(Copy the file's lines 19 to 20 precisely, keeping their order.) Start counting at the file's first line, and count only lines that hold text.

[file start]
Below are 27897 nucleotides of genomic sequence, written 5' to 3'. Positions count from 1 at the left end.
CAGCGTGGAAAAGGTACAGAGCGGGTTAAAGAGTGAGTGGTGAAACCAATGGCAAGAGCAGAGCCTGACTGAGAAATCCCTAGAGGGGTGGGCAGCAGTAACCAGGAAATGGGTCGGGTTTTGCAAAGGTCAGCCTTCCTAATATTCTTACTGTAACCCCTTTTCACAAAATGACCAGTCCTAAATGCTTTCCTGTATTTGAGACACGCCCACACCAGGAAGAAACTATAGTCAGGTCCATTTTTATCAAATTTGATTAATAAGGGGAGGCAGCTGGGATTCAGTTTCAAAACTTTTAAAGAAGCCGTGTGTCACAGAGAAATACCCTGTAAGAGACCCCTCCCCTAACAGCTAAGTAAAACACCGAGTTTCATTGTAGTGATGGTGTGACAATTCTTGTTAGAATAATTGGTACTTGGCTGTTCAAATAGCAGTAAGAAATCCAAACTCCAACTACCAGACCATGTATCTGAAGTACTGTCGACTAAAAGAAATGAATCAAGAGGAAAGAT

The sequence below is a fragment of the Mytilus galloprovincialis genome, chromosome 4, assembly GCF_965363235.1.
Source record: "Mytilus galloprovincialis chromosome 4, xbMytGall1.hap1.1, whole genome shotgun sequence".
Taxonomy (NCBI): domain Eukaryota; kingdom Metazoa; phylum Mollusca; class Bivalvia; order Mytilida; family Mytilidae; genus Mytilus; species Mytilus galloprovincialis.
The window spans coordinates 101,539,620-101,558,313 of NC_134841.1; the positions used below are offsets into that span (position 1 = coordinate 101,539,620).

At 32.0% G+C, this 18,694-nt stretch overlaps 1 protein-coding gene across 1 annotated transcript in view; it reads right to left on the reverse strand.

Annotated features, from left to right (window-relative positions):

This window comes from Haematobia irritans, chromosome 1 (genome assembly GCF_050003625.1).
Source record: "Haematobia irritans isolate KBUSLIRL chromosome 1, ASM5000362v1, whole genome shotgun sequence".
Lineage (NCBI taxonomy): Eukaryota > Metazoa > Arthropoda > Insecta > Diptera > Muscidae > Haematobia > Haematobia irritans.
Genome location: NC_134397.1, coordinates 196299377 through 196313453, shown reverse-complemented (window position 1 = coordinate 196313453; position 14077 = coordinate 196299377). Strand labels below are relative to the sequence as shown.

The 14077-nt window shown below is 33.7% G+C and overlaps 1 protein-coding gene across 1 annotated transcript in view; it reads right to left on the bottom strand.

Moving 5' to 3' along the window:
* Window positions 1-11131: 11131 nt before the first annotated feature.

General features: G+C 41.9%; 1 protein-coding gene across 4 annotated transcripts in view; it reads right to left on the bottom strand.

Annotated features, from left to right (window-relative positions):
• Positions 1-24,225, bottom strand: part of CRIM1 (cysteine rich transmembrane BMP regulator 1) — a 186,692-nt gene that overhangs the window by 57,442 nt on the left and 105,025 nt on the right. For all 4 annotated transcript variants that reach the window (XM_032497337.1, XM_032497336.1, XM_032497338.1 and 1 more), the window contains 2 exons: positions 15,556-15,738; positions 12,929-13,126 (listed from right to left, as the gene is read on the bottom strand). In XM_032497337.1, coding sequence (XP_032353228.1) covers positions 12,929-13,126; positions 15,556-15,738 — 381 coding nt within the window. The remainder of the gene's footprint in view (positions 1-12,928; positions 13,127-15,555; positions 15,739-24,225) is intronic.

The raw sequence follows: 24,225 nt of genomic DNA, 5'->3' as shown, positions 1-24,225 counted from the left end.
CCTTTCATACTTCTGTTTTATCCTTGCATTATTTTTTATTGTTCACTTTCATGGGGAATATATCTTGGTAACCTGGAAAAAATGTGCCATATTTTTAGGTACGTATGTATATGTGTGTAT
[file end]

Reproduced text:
The raw sequence follows: 24,225 nt of genomic DNA, 5'->3' as shown, positions 1-24,225 counted from the left end.
CCTTTCATACTTCTGTTTTATCCTTGCATTATTTTTTATTGTTCACTTTCATGGGGAATATATCTTGGTAACCTGGAAAAAATGTGCCATATTTTTAGGTACGTATGTATATGTGTGTAT